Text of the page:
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9/30/2015

Top 50 PC Games, #20-11

20. Tyrian 2000 (Eclipse Software, 2000)


I was never a big fan of shoot-em-up games; many of them start to feel very samey to me after a while, not to mention the fact that they feature one-hit deaths and swarming enemy patterns that are generally extremely trial-and-error based and require spot-on precision, and I don't really have the patience for that kind of thing.  Tyrian 2000, however, is more my speed.  An updated re-release of 1995's Tyrian, the game also features a lot of elements not normally seen in the genre - an in-depth storyline told between stages, a wide variety of customizable ship parts, weapons, sub-weapons and ship types, and even a pretty good sense of humor as you play through various minigames and collect giant fruits for points and have the option to pilot a ship that fires bananas and hot dogs at its enemies.  Of course, the colorful graphics and sweet soundtrack also help, as does the fact that you actually have a health bar (in the form of a shield meter that regenerates over time and an armor meter that can only be restored via powerups).  It still manages to be quite a challenge in spite of everything, but it's one that I can get into nevertheless.  Tyrian 2000 is a standout title in the genre.

19. Unreal Tournament 2004 (Epic Games, 2004)


Unreal made a big splash in the 90s with its polished engine and stunning 3D visuals, and its spinoff franchise, Unreal Tournament, only continued its legacy with its fast-paced gameplay, a ton of crazy weapons to use and clever game modes like Capture the Flag, Mutant and Double Domination.  UT2004 continues the trend but adds vehicles and gun turrets into the chaos, building a new layer onto the gameplay without disrupting its balance.  All of that, plus modding support that allowed players to create custom maps, models and even game modes and basically tweak almost every aspect of the game to their own liking, make this an excellent experience both in multiplayer and solo play against bots that's still incredibly fun today.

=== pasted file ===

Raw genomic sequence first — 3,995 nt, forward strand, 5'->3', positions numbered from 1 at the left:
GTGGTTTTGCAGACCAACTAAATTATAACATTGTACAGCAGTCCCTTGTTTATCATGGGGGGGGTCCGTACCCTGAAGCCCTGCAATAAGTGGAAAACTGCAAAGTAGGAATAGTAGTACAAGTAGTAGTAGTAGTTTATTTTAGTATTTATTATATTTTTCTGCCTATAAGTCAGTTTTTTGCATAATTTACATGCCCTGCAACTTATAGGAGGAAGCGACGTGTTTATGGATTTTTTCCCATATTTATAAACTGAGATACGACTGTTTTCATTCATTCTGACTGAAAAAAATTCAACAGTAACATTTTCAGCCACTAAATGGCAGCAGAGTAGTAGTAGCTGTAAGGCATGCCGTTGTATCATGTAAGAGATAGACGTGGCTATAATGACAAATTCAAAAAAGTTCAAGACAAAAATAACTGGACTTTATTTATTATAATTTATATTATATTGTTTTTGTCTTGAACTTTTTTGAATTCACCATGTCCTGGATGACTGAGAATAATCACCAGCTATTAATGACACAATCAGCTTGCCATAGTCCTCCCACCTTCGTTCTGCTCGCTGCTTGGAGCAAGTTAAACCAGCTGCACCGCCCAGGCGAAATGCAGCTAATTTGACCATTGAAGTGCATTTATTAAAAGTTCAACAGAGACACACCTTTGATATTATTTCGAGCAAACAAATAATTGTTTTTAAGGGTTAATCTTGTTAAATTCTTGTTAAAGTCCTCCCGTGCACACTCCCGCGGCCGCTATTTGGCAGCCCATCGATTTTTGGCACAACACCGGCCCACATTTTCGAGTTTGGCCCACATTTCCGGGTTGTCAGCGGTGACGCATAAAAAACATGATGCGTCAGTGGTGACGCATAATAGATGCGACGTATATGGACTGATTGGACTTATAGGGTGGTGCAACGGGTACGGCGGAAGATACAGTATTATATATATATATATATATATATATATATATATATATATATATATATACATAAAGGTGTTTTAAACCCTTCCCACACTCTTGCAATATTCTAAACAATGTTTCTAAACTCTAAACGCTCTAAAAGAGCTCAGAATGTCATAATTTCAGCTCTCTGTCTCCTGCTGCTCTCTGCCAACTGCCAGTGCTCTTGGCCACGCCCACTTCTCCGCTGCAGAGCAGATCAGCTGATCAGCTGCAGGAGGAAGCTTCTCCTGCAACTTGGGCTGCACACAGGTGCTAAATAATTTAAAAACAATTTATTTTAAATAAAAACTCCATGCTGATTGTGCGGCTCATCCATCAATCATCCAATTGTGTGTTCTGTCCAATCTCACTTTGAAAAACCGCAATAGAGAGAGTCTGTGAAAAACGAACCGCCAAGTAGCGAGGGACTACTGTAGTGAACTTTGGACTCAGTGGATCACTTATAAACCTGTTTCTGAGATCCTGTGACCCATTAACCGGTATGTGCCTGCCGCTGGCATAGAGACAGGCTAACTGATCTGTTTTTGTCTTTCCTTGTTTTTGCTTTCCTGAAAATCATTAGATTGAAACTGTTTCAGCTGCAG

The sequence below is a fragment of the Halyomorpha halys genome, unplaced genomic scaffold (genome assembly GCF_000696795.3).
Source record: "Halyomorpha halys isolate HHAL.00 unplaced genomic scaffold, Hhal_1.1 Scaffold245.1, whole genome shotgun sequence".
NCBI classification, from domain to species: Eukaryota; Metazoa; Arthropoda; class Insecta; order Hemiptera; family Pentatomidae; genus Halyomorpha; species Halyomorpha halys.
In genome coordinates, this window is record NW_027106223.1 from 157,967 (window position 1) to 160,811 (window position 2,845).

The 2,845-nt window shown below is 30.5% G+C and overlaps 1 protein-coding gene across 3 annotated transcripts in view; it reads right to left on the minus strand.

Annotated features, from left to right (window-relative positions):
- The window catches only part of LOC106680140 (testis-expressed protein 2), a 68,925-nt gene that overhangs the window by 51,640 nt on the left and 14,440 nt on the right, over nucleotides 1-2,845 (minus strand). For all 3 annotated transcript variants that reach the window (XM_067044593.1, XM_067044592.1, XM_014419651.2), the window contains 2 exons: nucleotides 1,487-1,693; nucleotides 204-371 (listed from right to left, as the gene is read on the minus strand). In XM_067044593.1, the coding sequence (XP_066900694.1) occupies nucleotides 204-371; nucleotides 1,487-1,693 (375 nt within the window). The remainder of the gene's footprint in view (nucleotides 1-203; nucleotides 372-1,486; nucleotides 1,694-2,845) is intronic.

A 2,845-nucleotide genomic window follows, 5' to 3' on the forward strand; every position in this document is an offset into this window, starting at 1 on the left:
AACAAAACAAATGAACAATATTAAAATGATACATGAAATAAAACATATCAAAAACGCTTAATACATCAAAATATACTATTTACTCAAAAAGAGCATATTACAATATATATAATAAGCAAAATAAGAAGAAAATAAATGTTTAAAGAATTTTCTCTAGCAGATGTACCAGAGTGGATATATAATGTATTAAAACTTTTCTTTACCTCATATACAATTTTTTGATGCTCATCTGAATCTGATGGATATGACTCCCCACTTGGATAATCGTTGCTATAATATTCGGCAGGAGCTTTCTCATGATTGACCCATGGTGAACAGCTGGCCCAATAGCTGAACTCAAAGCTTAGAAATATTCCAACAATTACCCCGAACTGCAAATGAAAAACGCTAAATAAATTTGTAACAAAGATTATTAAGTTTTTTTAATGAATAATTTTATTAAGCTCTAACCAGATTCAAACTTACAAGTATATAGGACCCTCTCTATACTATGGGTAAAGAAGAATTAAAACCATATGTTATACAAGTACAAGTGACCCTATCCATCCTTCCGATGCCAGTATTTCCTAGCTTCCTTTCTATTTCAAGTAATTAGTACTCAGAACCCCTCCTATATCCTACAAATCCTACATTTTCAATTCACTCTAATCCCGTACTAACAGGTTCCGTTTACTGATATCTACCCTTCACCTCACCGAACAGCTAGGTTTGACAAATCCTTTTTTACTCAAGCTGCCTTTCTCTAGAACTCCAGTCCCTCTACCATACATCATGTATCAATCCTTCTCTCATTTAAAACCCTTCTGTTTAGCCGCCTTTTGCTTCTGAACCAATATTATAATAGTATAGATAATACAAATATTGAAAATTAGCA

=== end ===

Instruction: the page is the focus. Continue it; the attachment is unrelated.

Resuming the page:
18. Starflight (Binary Systems, 1986)


A game as groundbreaking as it was fun to play, Starflight puts you in the role of a galactic explorer, roaming the galaxy in search of habitable planets and tradable resources and searching for a way to stop a series of devastating solar flares that have left numerous star systems barren of life.  To that end you'll also interact with a number of alien species both friendly and hostile, collect artifacts and gradually uncover a plot that proves a grave threat to all life in the galaxy.  And even though the game shipped on a floppy disk, it certainly did not suffer in terms of scope, providing hundreds of randomly-generated planets for the player to get immersed in.  A stellar game for its time and still an amazing one today, Starflight is the gold standard for the space exploration genre.

17. Deus Ex (Ion Storm, 2000)

Ion Storm was a company as well-known for the names on its payroll as for its comically extravagant office space and outlandish development costs. But despite some questionable management decisions, they managed to turn out several high profile titles in their short existence.  The one that easily stole the show was Deus Ex - a dystopian science fiction tale set in a world where every conspiracy theory imaginable is real.  It was also an early example of a game where one's choices actually matter, with significantly different play styles depending upon the player's choice of skills, story events changing based on choices and even three different endings.  A compelling dark tale in a surprisingly credible future, there's a good reason that it's the centerpiece of a meme: "Every time someone mentions Deus Ex, someone installs Deus Ex. "


16. Quake (Id Software, 1996)


Quake is a game with a complex history, beginning its life as an action-RPG titled "the Fight for Justice", slowly changing over the years to incorporate a 3D engine and ultimately turning into a shooter with some fantasy and Lovecraftian elements.  That ended up being no bad thing, though, as Quake was a great, fast-paced experience with a creepy atmosphere (in no small part due to featuring audio design by Trent Reznor) and some creative level design.  It even brought us elements like "Rocket Jumping" which lent themselves to all sorts of crazy (and impressive) speedrunning stunts, as well as some killer mods that would become successful franchises in their own right like Team Fortress.  Even with its chunky, blocky 3D models, grainy textures and choppy animation overall, Quake is another classic title from Id.

15. Shadowrun: Dragonfall/Hong Kong (HareBrained Schemes, 2014/2015)